while in graduate school, i found i was eligible for a few thousand a year in subsidized federal loans. i used those to pay off the unsubsidized loans i took out to finish my last year of undergraduate education. this was dependent on my funding mechanism, so i had to wait until i was in my third year of grad school to do it, but it did end up saving a chunk of change in the long run. i wasn't coping with the level of debt you're facing, but anything makes a difference.
i went to a Brand Name School for my phd after spending my undergrad years at a state university with decidedly average-income folks. the people in my grad school cohort were financial fools because they expected to maintain the lifestyle they had with their well-to-do parents. fight the lifestyle inflation and don't let people acting foolish on a grad student stipend convince you they are (a) any happier than you are or (b) any more successful. especially on (b) - it's likely the opposite. practice your smiles and your "i'm happy for you"s and do not let it get under your skin.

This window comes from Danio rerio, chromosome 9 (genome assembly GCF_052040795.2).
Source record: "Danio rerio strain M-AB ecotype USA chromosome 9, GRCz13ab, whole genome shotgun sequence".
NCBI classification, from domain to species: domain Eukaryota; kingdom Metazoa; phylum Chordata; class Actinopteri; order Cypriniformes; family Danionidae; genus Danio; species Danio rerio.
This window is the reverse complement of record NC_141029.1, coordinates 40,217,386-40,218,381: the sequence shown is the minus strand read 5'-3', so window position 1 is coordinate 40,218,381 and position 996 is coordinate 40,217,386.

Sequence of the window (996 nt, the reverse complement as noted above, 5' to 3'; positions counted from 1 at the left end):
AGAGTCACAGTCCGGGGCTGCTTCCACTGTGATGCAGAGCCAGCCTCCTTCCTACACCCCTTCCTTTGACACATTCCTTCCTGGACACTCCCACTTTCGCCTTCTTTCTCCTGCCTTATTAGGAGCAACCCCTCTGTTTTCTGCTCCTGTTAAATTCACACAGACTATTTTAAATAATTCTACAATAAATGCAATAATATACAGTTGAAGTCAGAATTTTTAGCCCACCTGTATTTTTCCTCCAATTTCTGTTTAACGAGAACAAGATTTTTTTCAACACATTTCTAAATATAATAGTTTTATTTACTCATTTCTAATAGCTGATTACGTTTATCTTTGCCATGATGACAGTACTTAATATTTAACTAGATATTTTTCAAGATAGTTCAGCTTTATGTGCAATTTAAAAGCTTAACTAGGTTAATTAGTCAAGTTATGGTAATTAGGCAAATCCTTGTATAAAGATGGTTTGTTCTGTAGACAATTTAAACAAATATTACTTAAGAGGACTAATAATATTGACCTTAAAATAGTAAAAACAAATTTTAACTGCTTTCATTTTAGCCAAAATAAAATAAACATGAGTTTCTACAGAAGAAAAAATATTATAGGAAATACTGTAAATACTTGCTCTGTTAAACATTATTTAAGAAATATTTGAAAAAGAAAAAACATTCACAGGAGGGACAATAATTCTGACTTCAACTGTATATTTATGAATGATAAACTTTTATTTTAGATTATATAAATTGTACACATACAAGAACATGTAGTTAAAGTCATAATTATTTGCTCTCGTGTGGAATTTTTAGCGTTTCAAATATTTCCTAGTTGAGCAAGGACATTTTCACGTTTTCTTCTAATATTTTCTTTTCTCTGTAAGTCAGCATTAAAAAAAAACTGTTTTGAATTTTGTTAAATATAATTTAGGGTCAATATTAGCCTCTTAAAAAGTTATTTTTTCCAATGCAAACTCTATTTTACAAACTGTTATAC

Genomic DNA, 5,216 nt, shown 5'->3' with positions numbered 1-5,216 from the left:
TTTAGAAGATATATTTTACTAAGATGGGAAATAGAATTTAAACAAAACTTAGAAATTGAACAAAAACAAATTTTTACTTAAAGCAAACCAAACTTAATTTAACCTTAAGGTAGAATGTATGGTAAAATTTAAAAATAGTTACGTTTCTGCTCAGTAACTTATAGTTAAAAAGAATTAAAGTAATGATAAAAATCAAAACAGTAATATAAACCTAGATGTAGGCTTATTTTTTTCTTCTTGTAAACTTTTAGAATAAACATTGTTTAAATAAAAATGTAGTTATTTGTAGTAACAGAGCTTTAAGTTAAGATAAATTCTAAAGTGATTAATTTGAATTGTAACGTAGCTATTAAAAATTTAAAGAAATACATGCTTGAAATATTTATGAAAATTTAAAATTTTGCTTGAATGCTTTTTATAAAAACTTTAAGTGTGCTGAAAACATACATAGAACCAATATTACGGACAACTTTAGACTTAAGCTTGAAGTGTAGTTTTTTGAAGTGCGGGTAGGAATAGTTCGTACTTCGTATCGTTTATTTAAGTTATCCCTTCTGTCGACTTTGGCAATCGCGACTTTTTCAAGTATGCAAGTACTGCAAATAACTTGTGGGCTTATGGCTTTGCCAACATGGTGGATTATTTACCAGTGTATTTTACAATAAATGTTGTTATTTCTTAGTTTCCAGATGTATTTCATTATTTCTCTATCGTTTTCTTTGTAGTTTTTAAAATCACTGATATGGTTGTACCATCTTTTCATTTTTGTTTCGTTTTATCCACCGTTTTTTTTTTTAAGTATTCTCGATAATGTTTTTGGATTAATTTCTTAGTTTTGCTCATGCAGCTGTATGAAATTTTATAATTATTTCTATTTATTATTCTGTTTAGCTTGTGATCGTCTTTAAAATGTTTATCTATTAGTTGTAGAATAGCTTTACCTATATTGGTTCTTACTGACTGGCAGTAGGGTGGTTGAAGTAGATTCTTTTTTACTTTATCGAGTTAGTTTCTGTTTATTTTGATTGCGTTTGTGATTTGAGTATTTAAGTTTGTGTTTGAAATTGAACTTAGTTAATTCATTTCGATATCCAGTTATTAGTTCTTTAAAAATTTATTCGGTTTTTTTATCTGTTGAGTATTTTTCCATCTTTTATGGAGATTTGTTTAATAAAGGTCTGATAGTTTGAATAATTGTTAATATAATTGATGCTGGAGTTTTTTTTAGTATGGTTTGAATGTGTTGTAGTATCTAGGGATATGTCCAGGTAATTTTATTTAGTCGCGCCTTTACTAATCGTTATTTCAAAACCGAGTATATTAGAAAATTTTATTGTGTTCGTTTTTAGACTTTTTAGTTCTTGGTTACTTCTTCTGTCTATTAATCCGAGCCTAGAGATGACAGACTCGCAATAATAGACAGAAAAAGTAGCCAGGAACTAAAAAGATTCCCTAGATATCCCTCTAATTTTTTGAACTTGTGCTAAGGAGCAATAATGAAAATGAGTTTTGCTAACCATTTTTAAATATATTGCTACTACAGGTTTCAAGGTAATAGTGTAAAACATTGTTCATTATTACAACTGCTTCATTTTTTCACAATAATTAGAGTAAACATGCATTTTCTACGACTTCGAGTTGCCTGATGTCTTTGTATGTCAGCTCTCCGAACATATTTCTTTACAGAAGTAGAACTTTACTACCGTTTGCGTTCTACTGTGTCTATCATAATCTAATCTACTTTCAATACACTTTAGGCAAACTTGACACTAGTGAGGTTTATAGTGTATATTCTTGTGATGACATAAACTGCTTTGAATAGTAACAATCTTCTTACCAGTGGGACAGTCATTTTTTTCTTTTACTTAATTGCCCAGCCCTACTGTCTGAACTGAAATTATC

a colleague of mine bought a high end car, financed the car, then took out student loans to make the monthly payment. he will be still technically be paying that car off when it's over 10 years old. another colleague bought a house, and was unable to sell (and could not relocate for a couple of good career opportunities) until finally taking a loss to get rid of it. meanwhile, we made a ton of sacrifices, walked away in the best possible (still not fantastic) financial shape, and after spending a couple more years living just a little better than students we are past the burden of student loans.
delayed payoff is rough when your peers are acting like idiots, but feel confident in your frugal choices. they will set you ahead of the pack in the future, and you won't be a part of that pack forever.